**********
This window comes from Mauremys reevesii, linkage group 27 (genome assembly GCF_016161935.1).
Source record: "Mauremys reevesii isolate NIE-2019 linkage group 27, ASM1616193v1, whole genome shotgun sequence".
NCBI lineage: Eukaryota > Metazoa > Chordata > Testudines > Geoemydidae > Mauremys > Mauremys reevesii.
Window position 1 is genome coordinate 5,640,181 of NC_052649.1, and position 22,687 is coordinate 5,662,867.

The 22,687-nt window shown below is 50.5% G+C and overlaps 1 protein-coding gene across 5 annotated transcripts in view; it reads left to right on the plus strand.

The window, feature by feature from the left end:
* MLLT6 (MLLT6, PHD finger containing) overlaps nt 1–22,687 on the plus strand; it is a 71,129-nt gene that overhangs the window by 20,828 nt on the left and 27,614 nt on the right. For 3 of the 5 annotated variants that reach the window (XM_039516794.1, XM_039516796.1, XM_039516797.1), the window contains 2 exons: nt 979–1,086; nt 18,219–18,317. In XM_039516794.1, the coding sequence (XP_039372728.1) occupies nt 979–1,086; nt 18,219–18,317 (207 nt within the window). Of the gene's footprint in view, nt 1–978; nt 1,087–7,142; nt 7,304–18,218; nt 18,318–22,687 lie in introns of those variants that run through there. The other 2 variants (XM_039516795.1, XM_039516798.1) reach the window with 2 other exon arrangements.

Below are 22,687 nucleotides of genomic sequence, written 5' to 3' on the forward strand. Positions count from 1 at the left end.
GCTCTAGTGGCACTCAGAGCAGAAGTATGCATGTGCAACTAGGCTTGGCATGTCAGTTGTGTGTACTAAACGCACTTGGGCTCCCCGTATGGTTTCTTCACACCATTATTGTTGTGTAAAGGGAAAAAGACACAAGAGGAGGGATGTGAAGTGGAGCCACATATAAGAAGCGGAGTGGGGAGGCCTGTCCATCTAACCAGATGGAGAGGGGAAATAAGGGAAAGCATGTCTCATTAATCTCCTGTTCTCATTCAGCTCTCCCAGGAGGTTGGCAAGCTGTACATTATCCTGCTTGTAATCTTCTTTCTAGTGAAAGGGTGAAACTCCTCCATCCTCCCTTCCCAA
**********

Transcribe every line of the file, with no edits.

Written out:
This window comes from Mauremys reevesii, linkage group 27 (genome assembly GCF_016161935.1).
Source record: "Mauremys reevesii isolate NIE-2019 linkage group 27, ASM1616193v1, whole genome shotgun sequence".
NCBI lineage: Eukaryota > Metazoa > Chordata > Testudines > Geoemydidae > Mauremys > Mauremys reevesii.
Window position 1 is genome coordinate 5,640,181 of NC_052649.1, and position 22,687 is coordinate 5,662,867.

The 22,687-nt window shown below is 50.5% G+C and overlaps 1 protein-coding gene across 5 annotated transcripts in view; it reads left to right on the plus strand.

The window, feature by feature from the left end:
* MLLT6 (MLLT6, PHD finger containing) overlaps nt 1–22,687 on the plus strand; it is a 71,129-nt gene that overhangs the window by 20,828 nt on the left and 27,614 nt on the right. For 3 of the 5 annotated variants that reach the window (XM_039516794.1, XM_039516796.1, XM_039516797.1), the window contains 2 exons: nt 979–1,086; nt 18,219–18,317. In XM_039516794.1, the coding sequence (XP_039372728.1) occupies nt 979–1,086; nt 18,219–18,317 (207 nt within the window). Of the gene's footprint in view, nt 1–978; nt 1,087–7,142; nt 7,304–18,218; nt 18,318–22,687 lie in introns of those variants that run through there. The other 2 variants (XM_039516795.1, XM_039516798.1) reach the window with 2 other exon arrangements.

Below are 22,687 nucleotides of genomic sequence, written 5' to 3' on the forward strand. Positions count from 1 at the left end.
GCTCTAGTGGCACTCAGAGCAGAAGTATGCATGTGCAACTAGGCTTGGCATGTCAGTTGTGTGTACTAAACGCACTTGGGCTCCCCGTATGGTTTCTTCACACCATTATTGTTGTGTAAAGGGAAAAAGACACAAGAGGAGGGATGTGAAGTGGAGCCACATATAAGAAGCGGAGTGGGGAGGCCTGTCCATCTAACCAGATGGAGAGGGGAAATAAGGGAAAGCATGTCTCATTAATCTCCTGTTCTCATTCAGCTCTCCCAGGAGGTTGGCAAGCTGTACATTATCCTGCTTGTAATCTTCTTTCTAGTGAAAGGGTGAAACTCCTCCATCCTCCCTTCCCAA